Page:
That said, I see no reason to criticize Kallas' praise from the time as members of the government only see the tip of the iceberg both in terms of the fruits and quality of intelligence, while the latter is truly reflected in what's hidden by the water and for which members of the government simply didn't have time.
Director Marran expressed his domineering attitude in other ways than bypassing the chain of command during budget talks or engaging the PM as his agency's PR representative.
Things really soured between EFIS and the ministry during last summer's Belarusian migrant crisis.
There are heightened expectations for intelligence during crises, the accompanying tensions both anticipated and commonplace. The client's anxiety and need for information grow. The brass at the Foreign Intelligence Service made the mistake of going on holiday in the middle of an extensive security crisis that summer, leaving not even the first deputy director, but the service's administrative director in charge.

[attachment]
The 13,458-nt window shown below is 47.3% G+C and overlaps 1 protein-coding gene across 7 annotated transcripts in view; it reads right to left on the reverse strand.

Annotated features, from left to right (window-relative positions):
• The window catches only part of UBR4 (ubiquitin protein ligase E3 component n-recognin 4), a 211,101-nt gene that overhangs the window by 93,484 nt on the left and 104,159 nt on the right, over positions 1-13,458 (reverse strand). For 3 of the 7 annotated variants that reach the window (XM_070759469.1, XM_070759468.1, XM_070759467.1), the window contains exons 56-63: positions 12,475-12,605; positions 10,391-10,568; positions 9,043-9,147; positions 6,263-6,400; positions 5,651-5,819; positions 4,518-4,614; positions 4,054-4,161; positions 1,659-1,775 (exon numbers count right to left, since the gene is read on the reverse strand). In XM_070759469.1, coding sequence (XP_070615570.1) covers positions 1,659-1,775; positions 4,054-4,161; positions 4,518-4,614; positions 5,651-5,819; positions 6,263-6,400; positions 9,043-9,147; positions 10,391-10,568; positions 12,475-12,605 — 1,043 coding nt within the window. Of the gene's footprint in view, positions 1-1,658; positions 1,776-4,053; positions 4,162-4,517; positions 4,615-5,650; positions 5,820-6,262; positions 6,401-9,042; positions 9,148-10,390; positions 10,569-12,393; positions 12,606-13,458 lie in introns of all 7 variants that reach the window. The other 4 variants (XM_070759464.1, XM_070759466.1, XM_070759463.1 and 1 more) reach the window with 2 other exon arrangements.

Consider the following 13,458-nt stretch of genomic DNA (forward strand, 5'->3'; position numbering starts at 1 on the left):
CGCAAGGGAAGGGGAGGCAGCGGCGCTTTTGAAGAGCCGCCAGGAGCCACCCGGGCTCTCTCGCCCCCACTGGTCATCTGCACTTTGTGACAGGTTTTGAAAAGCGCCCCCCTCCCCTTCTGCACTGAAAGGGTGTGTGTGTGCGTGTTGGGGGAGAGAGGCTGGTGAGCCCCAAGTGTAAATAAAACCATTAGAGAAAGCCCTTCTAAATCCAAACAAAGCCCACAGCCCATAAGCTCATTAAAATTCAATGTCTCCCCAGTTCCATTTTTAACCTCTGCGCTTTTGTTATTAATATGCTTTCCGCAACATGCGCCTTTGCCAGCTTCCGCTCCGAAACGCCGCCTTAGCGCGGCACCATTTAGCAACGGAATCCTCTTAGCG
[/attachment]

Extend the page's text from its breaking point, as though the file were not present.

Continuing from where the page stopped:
When then Defense Minister Kalle Laanet called Marran, who was vacationing somewhere in Saaremaa, to refresh his sense of duty during a crisis, the intelligence chief treated the minister to a lecture on how not to "overreact."
Marran's arrogance had reached a new level as it occurred in the middle of a major crisis and targeted the minister who had called the intelligence chief to let him know just how inappropriate his continued vacation would be. Marran only came out of holiday once I had promised, at the following day's intelligence briefing, to literally treat the director general to a beating if he does not return to work.